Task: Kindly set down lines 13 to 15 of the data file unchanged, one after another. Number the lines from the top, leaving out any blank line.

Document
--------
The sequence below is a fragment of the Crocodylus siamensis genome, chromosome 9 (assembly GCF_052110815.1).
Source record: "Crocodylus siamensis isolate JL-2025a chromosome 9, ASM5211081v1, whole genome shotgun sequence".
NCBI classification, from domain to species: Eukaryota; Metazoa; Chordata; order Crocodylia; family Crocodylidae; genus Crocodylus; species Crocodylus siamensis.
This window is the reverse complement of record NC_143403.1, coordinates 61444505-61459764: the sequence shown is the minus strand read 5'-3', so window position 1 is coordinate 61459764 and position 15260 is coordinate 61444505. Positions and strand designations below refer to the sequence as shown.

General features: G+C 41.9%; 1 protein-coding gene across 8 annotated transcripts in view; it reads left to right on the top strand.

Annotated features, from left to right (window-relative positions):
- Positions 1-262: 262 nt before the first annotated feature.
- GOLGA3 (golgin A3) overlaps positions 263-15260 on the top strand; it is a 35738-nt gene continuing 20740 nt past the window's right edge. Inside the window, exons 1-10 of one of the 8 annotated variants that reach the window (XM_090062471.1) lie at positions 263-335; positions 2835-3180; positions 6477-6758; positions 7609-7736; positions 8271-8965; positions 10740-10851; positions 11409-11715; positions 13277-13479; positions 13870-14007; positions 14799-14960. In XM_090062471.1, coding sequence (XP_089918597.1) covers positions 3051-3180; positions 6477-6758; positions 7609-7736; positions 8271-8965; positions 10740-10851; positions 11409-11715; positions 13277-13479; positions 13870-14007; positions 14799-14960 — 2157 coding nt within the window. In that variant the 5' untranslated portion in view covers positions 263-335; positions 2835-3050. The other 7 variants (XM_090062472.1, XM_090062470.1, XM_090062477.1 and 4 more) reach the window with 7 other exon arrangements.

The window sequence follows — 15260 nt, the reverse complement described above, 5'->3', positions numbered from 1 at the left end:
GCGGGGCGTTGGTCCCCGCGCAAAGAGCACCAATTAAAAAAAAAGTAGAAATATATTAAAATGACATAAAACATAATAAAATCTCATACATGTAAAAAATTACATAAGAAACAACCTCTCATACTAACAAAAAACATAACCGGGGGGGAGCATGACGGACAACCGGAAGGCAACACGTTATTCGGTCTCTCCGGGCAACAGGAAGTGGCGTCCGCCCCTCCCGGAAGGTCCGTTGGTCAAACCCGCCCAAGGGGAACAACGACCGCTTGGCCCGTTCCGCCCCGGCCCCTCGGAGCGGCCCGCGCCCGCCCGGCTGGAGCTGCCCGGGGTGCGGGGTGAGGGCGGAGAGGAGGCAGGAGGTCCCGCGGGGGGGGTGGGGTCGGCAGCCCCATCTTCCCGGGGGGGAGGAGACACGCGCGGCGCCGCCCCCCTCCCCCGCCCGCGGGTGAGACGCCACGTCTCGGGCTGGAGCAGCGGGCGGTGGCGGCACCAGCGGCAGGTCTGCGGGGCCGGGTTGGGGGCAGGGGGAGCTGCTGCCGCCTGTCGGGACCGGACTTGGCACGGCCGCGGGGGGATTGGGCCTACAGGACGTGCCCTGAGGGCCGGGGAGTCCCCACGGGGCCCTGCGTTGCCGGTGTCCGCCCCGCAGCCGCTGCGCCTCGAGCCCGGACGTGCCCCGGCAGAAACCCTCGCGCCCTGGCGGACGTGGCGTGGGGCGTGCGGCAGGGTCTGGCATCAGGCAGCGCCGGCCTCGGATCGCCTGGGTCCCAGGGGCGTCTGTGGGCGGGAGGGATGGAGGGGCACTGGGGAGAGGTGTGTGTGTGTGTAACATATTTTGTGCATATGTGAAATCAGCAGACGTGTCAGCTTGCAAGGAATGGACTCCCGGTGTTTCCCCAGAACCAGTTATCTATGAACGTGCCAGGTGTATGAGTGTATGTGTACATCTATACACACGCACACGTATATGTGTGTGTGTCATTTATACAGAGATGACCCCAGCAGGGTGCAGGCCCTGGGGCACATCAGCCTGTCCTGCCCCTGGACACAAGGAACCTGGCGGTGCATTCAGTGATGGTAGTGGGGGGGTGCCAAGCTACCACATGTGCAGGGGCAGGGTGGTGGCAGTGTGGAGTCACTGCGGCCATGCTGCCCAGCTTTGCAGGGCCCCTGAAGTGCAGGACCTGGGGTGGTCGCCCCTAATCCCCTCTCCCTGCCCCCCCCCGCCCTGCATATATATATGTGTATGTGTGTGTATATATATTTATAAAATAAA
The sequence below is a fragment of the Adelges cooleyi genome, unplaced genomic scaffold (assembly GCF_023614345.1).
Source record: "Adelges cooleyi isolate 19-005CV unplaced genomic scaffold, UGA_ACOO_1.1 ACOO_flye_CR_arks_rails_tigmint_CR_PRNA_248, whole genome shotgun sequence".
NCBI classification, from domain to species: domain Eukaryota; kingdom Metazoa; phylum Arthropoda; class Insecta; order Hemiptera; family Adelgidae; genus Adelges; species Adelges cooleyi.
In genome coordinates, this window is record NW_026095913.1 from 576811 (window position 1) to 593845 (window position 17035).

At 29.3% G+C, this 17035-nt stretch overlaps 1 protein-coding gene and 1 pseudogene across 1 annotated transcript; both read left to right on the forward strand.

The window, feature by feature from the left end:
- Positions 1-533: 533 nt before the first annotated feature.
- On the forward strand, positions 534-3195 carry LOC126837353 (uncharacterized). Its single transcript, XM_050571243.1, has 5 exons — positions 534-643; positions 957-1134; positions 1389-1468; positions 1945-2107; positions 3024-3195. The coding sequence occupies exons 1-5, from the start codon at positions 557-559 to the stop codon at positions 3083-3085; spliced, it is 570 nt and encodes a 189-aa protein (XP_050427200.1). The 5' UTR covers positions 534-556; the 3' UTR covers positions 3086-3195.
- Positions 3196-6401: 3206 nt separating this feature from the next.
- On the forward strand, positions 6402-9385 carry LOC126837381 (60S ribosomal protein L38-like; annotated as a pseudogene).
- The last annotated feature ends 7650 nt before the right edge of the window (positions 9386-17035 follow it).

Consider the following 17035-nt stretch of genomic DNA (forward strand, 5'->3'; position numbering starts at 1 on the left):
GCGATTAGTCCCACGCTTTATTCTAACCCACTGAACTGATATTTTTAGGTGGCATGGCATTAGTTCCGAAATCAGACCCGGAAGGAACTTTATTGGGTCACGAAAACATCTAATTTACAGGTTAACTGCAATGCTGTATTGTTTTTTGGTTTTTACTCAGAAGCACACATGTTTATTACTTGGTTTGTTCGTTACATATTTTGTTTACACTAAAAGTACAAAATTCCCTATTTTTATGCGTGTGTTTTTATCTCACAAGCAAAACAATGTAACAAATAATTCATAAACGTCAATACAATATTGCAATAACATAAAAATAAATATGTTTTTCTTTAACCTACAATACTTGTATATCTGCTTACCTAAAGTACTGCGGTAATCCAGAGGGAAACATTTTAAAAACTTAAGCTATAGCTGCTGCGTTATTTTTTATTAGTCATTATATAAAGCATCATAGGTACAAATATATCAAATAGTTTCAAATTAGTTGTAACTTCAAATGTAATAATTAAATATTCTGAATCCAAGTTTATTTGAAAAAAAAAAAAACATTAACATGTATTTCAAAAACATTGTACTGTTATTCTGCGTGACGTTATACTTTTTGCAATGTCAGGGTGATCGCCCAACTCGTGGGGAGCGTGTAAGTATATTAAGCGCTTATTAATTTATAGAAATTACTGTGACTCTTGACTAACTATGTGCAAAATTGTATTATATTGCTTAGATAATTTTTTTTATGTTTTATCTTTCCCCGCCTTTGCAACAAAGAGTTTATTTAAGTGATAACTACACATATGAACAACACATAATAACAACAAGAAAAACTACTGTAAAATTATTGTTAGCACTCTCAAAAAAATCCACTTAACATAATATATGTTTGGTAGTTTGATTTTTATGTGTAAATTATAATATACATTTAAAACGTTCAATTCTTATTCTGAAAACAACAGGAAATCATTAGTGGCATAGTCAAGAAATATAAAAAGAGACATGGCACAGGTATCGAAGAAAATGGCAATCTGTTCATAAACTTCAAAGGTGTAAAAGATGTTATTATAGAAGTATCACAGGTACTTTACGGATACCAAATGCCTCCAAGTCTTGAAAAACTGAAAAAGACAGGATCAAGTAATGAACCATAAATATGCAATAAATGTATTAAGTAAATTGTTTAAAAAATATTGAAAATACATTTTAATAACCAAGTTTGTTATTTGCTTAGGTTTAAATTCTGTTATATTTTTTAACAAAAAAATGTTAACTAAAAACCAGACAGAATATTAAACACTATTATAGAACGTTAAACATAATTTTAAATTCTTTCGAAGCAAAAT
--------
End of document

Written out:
NCBI classification, from domain to species: domain Eukaryota; kingdom Metazoa; phylum Arthropoda; class Insecta; order Hemiptera; family Adelgidae; genus Adelges; species Adelges cooleyi.
In genome coordinates, this window is record NW_026095913.1 from 576811 (window position 1) to 593845 (window position 17035).

At 29.3% G+C, this 17035-nt stretch overlaps 1 protein-coding gene and 1 pseudogene across 1 annotated transcript; both read left to right on the forward strand.